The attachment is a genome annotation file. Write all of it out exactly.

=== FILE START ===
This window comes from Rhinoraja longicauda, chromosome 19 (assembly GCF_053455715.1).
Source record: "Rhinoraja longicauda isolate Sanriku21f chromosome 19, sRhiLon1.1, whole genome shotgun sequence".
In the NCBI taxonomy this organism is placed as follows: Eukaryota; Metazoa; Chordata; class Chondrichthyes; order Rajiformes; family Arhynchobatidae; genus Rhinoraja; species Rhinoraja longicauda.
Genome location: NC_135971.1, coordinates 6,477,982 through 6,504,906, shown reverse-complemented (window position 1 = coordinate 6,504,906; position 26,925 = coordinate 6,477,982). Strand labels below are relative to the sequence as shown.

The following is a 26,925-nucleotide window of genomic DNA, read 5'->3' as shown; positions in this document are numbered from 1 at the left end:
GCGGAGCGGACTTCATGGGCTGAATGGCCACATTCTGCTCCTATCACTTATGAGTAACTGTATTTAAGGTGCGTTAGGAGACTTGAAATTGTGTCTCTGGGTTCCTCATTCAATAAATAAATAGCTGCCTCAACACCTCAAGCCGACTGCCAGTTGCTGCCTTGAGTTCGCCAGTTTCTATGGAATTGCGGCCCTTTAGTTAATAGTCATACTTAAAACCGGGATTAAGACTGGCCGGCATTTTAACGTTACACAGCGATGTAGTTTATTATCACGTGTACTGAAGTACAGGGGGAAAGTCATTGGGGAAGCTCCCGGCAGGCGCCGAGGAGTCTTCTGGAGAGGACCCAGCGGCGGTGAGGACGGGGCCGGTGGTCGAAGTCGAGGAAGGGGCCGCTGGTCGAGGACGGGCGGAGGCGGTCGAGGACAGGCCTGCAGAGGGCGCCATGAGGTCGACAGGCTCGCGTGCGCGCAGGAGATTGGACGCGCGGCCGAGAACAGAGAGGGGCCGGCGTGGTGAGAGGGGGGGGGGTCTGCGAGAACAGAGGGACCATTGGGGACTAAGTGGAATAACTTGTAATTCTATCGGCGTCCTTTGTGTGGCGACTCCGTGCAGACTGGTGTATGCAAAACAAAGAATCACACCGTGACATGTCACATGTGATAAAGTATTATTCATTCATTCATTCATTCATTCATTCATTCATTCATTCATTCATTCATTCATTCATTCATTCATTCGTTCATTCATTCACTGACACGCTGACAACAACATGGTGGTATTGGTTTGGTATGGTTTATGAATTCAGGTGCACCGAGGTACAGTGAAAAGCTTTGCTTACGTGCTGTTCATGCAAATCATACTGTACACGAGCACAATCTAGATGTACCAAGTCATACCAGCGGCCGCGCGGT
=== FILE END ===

This window comes from Rhinoraja longicauda, chromosome 19 (assembly GCF_053455715.1).
Source record: "Rhinoraja longicauda isolate Sanriku21f chromosome 19, sRhiLon1.1, whole genome shotgun sequence".
In the NCBI taxonomy this organism is placed as follows: Eukaryota; Metazoa; Chordata; class Chondrichthyes; order Rajiformes; family Arhynchobatidae; genus Rhinoraja; species Rhinoraja longicauda.
Genome location: NC_135971.1, coordinates 6,477,982 through 6,504,906, shown reverse-complemented (window position 1 = coordinate 6,504,906; position 26,925 = coordinate 6,477,982). Strand labels below are relative to the sequence as shown.

The following is a 26,925-nucleotide window of genomic DNA, read 5'->3' as shown; positions in this document are numbered from 1 at the left end:
GCGGAGCGGACTTCATGGGCTGAATGGCCACATTCTGCTCCTATCACTTATGAGTAACTGTATTTAAGGTGCGTTAGGAGACTTGAAATTGTGTCTCTGGGTTCCTCATTCAATAAATAAATAGCTGCCTCAACACCTCAAGCCGACTGCCAGTTGCTGCCTTGAGTTCGCCAGTTTCTATGGAATTGCGGCCCTTTAGTTAATAGTCATACTTAAAACCGGGATTAAGACTGGCCGGCATTTTAACGTTACACAGCGATGTAGTTTATTATCACGTGTACTGAAGTACAGGGGGAAAGTCATTGGGGAAGCTCCCGGCAGGCGCCGAGGAGTCTTCTGGAGAGGACCCAGCGGCGGTGAGGACGGGGCCGGTGGTCGAAGTCGAGGAAGGGGCCGCTGGTCGAGGACGGGCGGAGGCGGTCGAGGACAGGCCTGCAGAGGGCGCCATGAGGTCGACAGGCTCGCGTGCGCGCAGGAGATTGGACGCGCGGCCGAGAACAGAGAGGGGCCGGCGTGGTGAGAGGGGGGGGGGTCTGCGAGAACAGAGGGACCATTGGGGACTAAGTGGAATAACTTGTAATTCTATCGGCGTCCTTTGTGTGGCGACTCCGTGCAGACTGGTGTATGCAAAACAAAGAATCACACCGTGACATGTCACATGTGATAAAGTATTATTCATTCATTCATTCATTCATTCATTCATTCATTCATTCATTCATTCATTCATTCATTCATTCATTCGTTCATTCATTCACTGACACGCTGACAACAACATGGTGGTATTGGTTTGGTATGGTTTATGAATTCAGGTGCACCGAGGTACAGTGAAAAGCTTTGCTTACGTGCTGTTCATGCAAATCATACTGTACACGAGCACAATCTAGATGTACCAAGTCATACCAGCGGCCGCGCGGT